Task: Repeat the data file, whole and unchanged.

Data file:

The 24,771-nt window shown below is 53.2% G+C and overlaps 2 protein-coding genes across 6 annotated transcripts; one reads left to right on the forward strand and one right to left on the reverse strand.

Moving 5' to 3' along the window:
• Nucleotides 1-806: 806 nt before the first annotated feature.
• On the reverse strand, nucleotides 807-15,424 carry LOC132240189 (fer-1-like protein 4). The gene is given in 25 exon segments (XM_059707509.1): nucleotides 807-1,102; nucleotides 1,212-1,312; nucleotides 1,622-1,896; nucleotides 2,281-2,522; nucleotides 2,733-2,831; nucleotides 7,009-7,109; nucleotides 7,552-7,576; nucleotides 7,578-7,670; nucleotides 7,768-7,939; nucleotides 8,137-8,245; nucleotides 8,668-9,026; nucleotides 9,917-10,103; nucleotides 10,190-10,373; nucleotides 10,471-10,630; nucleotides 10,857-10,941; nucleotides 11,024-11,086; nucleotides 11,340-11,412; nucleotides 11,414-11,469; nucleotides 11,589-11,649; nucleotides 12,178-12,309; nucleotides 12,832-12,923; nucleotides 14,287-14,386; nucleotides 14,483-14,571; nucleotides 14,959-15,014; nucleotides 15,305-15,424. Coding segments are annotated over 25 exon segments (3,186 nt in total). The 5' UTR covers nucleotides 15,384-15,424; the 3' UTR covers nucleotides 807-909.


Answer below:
The 24,771-nt window shown below is 53.2% G+C and overlaps 2 protein-coding genes across 6 annotated transcripts; one reads left to right on the forward strand and one right to left on the reverse strand.

Moving 5' to 3' along the window:
• Nucleotides 1-806: 806 nt before the first annotated feature.
• On the reverse strand, nucleotides 807-15,424 carry LOC132240189 (fer-1-like protein 4). The gene is given in 25 exon segments (XM_059707509.1): nucleotides 807-1,102; nucleotides 1,212-1,312; nucleotides 1,622-1,896; nucleotides 2,281-2,522; nucleotides 2,733-2,831; nucleotides 7,009-7,109; nucleotides 7,552-7,576; nucleotides 7,578-7,670; nucleotides 7,768-7,939; nucleotides 8,137-8,245; nucleotides 8,668-9,026; nucleotides 9,917-10,103; nucleotides 10,190-10,373; nucleotides 10,471-10,630; nucleotides 10,857-10,941; nucleotides 11,024-11,086; nucleotides 11,340-11,412; nucleotides 11,414-11,469; nucleotides 11,589-11,649; nucleotides 12,178-12,309; nucleotides 12,832-12,923; nucleotides 14,287-14,386; nucleotides 14,483-14,571; nucleotides 14,959-15,014; nucleotides 15,305-15,424. Coding segments are annotated over 25 exon segments (3,186 nt in total). The 5' UTR covers nucleotides 15,384-15,424; the 3' UTR covers nucleotides 807-909.